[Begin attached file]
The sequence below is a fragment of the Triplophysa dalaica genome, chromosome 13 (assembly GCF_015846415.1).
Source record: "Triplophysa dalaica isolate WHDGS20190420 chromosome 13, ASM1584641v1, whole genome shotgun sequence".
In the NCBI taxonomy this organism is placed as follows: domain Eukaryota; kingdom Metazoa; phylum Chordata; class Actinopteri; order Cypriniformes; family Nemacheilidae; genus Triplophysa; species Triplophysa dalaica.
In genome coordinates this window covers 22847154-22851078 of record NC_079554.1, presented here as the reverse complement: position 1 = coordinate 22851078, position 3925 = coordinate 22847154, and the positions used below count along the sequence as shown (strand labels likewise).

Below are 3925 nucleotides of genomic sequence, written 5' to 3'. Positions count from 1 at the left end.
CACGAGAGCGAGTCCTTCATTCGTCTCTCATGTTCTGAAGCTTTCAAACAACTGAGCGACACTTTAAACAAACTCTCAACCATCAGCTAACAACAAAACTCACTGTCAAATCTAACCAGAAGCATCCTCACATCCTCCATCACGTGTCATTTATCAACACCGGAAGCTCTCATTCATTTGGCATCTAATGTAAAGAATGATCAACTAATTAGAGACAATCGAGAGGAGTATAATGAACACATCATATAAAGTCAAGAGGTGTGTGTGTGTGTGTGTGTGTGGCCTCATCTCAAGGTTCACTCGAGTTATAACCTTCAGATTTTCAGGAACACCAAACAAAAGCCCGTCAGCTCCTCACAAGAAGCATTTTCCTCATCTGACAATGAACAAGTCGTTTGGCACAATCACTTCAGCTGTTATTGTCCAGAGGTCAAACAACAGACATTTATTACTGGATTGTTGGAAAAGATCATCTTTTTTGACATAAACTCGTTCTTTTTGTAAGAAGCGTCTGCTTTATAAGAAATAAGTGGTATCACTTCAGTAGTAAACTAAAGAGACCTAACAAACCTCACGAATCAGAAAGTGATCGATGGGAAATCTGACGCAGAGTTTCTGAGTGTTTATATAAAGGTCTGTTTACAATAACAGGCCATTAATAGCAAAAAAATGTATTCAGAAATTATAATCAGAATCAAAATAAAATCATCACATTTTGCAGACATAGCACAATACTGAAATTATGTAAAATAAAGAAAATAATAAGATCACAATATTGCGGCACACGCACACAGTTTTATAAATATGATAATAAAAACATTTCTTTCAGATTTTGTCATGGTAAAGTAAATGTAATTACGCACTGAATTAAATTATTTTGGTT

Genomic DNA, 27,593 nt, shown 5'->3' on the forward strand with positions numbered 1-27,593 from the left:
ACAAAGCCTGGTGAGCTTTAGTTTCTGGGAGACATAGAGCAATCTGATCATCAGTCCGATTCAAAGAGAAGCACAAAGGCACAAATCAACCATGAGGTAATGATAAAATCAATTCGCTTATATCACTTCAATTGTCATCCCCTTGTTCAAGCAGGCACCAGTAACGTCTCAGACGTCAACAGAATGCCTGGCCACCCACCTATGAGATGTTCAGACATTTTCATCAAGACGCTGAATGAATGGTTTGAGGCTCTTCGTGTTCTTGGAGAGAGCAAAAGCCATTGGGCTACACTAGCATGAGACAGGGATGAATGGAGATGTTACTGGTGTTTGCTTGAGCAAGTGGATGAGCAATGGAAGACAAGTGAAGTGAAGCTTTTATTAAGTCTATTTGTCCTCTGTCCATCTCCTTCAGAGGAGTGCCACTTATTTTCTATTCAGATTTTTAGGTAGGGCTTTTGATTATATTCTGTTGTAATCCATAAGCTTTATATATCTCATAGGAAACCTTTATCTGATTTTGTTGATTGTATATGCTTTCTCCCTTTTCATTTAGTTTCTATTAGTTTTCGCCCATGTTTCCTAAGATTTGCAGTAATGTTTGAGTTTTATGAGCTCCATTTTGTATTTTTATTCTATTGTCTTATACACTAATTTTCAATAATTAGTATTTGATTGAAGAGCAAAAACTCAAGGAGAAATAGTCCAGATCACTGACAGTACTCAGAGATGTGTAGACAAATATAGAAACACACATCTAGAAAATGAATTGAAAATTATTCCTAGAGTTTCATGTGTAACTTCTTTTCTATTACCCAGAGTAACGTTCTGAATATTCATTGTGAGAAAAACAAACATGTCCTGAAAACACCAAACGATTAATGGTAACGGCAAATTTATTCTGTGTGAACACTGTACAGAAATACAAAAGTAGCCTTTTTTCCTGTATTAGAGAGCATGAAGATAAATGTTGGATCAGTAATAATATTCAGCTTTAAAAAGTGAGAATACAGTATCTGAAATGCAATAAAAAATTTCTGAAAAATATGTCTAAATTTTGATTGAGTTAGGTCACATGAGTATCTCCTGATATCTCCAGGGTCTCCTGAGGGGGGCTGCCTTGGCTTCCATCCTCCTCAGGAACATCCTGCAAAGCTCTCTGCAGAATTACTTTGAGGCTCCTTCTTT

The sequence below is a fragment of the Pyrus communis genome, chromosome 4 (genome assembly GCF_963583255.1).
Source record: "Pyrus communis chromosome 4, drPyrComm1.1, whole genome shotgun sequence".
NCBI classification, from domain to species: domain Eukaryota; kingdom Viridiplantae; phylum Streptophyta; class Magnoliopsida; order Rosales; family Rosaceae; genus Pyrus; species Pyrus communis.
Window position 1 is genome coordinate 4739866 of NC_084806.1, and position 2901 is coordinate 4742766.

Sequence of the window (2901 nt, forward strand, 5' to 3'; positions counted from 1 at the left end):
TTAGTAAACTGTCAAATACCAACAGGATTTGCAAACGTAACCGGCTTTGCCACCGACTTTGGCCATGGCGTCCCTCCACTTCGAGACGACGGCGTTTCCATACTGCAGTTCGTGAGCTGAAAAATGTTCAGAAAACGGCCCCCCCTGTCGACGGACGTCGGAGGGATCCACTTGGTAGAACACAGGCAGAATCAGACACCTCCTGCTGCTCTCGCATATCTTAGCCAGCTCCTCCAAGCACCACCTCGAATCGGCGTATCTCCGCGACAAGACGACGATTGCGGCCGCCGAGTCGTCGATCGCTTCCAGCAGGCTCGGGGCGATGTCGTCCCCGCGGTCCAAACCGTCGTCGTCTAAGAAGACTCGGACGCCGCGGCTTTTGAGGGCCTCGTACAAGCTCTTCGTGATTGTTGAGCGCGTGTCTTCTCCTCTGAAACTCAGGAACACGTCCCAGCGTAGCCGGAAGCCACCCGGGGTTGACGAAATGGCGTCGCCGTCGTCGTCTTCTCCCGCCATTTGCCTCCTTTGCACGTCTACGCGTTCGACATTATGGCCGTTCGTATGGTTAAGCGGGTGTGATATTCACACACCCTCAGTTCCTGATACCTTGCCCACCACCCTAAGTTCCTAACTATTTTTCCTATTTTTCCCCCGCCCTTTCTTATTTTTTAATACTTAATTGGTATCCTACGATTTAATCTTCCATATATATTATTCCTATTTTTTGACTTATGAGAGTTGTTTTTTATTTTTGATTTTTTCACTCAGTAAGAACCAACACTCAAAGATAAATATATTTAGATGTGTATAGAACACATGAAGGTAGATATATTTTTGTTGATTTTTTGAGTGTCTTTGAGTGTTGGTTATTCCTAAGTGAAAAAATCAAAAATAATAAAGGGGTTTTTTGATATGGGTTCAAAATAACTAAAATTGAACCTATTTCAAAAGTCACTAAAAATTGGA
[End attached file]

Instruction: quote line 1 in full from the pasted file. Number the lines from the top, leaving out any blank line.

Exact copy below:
The sequence below is a fragment of the Triplophysa dalaica genome, chromosome 13 (assembly GCF_015846415.1).